WELCOME HOME: HER LIMINAL ASIAN-APPALACHIAN EXPERIENCE
Slocumb Galleries (ETSU) / 232 Sherrod Dr., Johnson City, TN January 19 - February 25th
Beizar Aradini, Leticia Bajuyo, Miyuki Akai Cook, Sonya Yong James, Meena Khalili, Marta Lee, Vy Ngo, Elena Øhlander, Sisavanh Phouthavong, Halide Salam
The ETSU Department of Art & Design and Slocumb Galleries Curatorial Fellowship, in partnership with ETSU Student Activities Allocation Committee, MALS, Multicultural Center, Language & Culture Resource Center, Langston Centre, Africana Studies, Women’s Studies Program, Department of Appalachian Studies and the Tennessee Arts Commission’s APS & ABC Grants present Welcome Home: The Liminal Asian-Appalachian Experience curated by José Ardivilla and Kreneshia Whiteside from January 19-February 25 at Slocumb Galleries and February 4-March 19 at Tipton Gallery. A Panel on Women: Asia, Art & Home will be presented on March 3, Wednesday from 6 to 8 p.m., via ZOOM ID 710 908 4999.
According to curator Kreneshia Whiteside, Welcome Home: The Liminal Asian-Appalachian Experience is "a creative exploration into the geographic, emotional and psychological journey of Asian female artists adapting to the liminal realm of the Appalachian life.” Furthermore, the exhibition "honors the overlooked voices of our Asian female counterparts in regards to their perspectives of our nation and their complicated settlement into the shifting slopes of Appalachia.”
The participating artists are Beizar Aradini, Leticia Bajuyo, Miyuki Akai Cook, Sonya Yong James, Meena Khalili, Marta Lee, Vy Ngo, Elena Øhlander, Sisavanh Phouthavong, and Halide Salam.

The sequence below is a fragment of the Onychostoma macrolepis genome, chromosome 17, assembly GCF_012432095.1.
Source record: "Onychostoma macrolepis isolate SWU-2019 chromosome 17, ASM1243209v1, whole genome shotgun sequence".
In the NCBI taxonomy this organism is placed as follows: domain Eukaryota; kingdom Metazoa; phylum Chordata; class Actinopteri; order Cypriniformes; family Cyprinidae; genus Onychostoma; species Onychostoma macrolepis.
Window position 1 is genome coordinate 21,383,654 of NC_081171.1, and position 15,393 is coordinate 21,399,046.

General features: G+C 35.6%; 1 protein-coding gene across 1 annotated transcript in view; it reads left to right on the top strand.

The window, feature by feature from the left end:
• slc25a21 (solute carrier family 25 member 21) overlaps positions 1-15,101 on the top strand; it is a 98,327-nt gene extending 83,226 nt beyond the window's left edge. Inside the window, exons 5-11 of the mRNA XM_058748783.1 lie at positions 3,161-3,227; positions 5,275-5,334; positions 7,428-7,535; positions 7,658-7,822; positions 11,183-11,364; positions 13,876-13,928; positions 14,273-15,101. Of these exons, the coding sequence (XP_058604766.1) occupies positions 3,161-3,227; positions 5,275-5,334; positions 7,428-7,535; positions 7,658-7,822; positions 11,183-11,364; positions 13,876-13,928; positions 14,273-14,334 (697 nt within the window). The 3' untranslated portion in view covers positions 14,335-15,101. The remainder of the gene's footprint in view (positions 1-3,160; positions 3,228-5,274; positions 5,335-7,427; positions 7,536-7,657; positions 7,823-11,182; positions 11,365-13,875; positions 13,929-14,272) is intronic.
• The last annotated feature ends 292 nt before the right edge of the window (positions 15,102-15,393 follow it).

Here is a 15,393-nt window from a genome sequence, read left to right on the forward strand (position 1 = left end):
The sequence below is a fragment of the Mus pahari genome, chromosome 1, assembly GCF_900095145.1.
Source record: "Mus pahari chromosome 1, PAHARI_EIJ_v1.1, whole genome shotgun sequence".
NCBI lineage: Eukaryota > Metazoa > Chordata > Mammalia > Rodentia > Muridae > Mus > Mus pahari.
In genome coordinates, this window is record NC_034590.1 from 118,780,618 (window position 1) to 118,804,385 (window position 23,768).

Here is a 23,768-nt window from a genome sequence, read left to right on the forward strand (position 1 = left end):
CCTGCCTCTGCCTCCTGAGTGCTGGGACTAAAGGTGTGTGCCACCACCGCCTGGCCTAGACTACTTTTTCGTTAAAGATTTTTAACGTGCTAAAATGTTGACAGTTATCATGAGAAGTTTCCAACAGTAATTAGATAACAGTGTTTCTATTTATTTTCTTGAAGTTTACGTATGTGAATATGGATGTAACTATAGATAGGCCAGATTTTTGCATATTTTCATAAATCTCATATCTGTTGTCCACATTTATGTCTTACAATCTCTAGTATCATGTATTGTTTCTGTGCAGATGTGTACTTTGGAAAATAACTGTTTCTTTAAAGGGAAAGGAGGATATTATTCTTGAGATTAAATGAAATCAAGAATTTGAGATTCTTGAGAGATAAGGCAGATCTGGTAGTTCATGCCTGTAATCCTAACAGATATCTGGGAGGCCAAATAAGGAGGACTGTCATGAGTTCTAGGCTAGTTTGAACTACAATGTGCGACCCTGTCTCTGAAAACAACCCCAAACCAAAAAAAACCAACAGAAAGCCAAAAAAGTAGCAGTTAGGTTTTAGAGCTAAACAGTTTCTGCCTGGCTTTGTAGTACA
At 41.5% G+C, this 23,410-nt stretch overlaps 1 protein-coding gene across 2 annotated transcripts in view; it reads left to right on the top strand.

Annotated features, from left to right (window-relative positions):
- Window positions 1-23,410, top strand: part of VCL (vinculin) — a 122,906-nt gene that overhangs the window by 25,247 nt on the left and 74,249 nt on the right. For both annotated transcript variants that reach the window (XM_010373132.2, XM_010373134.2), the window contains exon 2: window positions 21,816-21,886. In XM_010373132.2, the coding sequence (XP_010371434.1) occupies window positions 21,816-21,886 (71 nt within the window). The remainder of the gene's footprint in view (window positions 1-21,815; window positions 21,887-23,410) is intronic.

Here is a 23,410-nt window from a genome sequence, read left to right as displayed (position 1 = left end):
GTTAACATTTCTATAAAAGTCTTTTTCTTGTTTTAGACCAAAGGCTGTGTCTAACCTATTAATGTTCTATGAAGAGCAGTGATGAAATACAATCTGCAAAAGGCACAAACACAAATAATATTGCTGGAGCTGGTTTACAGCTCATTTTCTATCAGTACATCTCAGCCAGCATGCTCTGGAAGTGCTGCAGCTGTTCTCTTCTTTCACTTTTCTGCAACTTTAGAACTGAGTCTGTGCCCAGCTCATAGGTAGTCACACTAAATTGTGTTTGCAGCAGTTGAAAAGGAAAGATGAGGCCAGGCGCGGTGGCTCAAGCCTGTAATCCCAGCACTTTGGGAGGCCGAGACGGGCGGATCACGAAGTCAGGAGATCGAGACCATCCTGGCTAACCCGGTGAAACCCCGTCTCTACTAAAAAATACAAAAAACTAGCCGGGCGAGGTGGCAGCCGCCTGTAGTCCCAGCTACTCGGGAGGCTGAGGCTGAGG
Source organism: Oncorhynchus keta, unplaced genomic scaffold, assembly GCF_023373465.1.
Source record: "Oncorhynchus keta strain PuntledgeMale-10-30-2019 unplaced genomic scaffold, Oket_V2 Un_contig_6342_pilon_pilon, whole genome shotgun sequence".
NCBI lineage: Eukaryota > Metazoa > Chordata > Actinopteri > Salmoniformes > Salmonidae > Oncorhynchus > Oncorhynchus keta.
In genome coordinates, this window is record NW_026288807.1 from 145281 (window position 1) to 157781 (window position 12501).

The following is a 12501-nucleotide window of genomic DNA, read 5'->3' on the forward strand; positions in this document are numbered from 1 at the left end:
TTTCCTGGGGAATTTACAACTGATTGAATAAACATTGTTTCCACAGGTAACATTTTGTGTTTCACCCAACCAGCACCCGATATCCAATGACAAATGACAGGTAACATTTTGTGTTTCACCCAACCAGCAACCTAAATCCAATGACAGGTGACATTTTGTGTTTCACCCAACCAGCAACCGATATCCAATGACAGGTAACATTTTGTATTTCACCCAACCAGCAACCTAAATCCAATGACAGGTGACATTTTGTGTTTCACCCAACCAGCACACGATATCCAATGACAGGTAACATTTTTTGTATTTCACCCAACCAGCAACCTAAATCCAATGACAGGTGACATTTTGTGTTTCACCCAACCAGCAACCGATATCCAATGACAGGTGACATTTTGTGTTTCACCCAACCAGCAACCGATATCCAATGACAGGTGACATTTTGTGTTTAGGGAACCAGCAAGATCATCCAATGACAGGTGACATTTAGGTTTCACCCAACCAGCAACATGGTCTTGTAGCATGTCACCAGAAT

Curator and panel moderator José Ardivilla further elucidated the concept of ‘home’ as “to subject oneself to many doors, and portals to pass through, to take pause, and to situate oneself between taking stock of the present and gauging the future paths while careful not to lose the present to the periphery.” He added, “to be Asian-American, a woman, and an artist, one is confronted with such hyphenated existence, some of which are polar, yet overlapped which gives ease to crossing and causing many portals.”
The portals that Ardivilla invoke are encapsulated with the sub-themes in the exhibition design, works at: (1) Tipton Gallery situates transit, arrival and obstacles, cited as “Contact and confrontation,” while (2) For Slocumb Gallery I, brackets the works dealing with identity and politics, posited as “threading through narratives,” and (3) Slocumb Gallery II offers glimpses on issues associated with migration marked as “the Greener Pasture is always a border issue.”
As both curators recognize that the works in this exhibition “overlap the themes and intersect those with issues of being a woman and working with the perceived limitations to broker for accessibility and validation in America,” they reiterate that “the women’s works are allocated in different galleries to situate the complex navigation one has to go through in an insistence of home.
All events are free and open to the public, live simulcast via ETSU Slocumb Galleries’ Facebook Page Live and https://etsu.zoom.us/my/slocum... or Zoom ID 710 908 4999.
The Slocumb Galleries are located at 232 Sherrod Drive, ETSU campus, open weekdays 9 a.m. to 5 p.m.; Tipton Gallery is located at 126 Spring Street, Downtown Johnson City, Thursday & Fridays 5 to 7 p.m. and by appointment.